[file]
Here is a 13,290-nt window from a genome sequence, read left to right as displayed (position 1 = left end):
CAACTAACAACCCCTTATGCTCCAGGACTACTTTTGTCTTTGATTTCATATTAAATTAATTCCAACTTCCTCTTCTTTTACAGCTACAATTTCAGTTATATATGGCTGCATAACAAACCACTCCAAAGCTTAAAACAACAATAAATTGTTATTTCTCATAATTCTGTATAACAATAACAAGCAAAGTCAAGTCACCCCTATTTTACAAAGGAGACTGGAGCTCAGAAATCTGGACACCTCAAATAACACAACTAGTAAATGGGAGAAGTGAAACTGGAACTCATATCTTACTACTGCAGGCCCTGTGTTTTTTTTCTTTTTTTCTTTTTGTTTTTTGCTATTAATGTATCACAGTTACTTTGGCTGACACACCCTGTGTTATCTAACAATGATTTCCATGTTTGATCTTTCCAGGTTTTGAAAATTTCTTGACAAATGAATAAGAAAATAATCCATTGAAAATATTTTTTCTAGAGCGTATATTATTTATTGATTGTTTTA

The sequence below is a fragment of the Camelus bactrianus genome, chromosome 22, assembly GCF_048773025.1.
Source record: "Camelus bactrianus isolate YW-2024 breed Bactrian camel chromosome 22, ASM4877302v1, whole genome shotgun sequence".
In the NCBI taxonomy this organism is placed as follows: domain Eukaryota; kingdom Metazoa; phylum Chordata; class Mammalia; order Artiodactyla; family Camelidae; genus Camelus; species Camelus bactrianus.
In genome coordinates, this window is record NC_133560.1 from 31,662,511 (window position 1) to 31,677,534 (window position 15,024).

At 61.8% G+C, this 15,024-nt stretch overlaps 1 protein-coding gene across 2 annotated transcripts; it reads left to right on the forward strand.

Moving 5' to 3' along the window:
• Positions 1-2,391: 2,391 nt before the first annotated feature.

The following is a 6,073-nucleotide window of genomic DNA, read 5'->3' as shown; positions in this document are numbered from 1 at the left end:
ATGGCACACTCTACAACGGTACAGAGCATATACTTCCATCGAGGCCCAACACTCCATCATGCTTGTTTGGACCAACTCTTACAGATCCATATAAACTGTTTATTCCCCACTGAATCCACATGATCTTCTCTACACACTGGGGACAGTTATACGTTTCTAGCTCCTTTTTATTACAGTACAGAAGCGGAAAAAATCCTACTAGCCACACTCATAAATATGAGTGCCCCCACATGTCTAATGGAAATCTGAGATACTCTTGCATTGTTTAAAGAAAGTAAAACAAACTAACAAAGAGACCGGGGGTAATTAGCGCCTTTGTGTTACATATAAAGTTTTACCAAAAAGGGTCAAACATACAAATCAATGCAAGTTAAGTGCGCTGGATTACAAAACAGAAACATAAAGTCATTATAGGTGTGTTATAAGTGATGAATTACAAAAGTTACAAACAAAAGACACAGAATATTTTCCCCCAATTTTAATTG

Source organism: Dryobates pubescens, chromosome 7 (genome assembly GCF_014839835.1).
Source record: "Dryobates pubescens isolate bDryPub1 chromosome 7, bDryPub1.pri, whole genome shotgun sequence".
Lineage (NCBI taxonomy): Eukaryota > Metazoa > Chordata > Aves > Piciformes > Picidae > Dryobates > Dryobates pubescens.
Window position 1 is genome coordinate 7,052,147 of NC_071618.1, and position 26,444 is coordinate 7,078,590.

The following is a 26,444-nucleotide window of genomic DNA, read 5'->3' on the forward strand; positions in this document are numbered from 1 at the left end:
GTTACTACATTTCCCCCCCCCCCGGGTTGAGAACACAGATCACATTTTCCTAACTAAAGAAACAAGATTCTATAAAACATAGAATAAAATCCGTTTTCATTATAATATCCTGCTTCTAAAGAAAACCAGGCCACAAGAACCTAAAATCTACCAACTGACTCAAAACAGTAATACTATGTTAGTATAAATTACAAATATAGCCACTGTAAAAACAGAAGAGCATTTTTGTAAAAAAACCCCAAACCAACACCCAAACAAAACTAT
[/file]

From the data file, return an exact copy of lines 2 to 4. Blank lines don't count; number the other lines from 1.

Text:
CAACTAACAACCCCTTATGCTCCAGGACTACTTTTGTCTTTGATTTCATATTAAATTAATTCCAACTTCCTCTTCTTTTACAGCTACAATTTCAGTTATATATGGCTGCATAACAAACCACTCCAAAGCTTAAAACAACAATAAATTGTTATTTCTCATAATTCTGTATAACAATAACAAGCAAAGTCAAGTCACCCCTATTTTACAAAGGAGACTGGAGCTCAGAAATCTGGACACCTCAAATAACACAACTAGTAAATGGGAGAAGTGAAACTGGAACTCATATCTTACTACTGCAGGCCCTGTGTTTTTTTTCTTTTTTTCTTTTTGTTTTTTGCTATTAATGTATCACAGTTACTTTGGCTGACACACCCTGTGTTATCTAACAATGATTTCCATGTTTGATCTTTCCAGGTTTTGAAAATTTCTTGACAAATGAATAAGAAAATAATCCATTGAAAATATTTTTTCTAGAGCGTATATTATTTATTGATTGTTTTA

The sequence below is a fragment of the Camelus bactrianus genome, chromosome 22, assembly GCF_048773025.1.
Source record: "Camelus bactrianus isolate YW-2024 breed Bactrian camel chromosome 22, ASM4877302v1, whole genome shotgun sequence".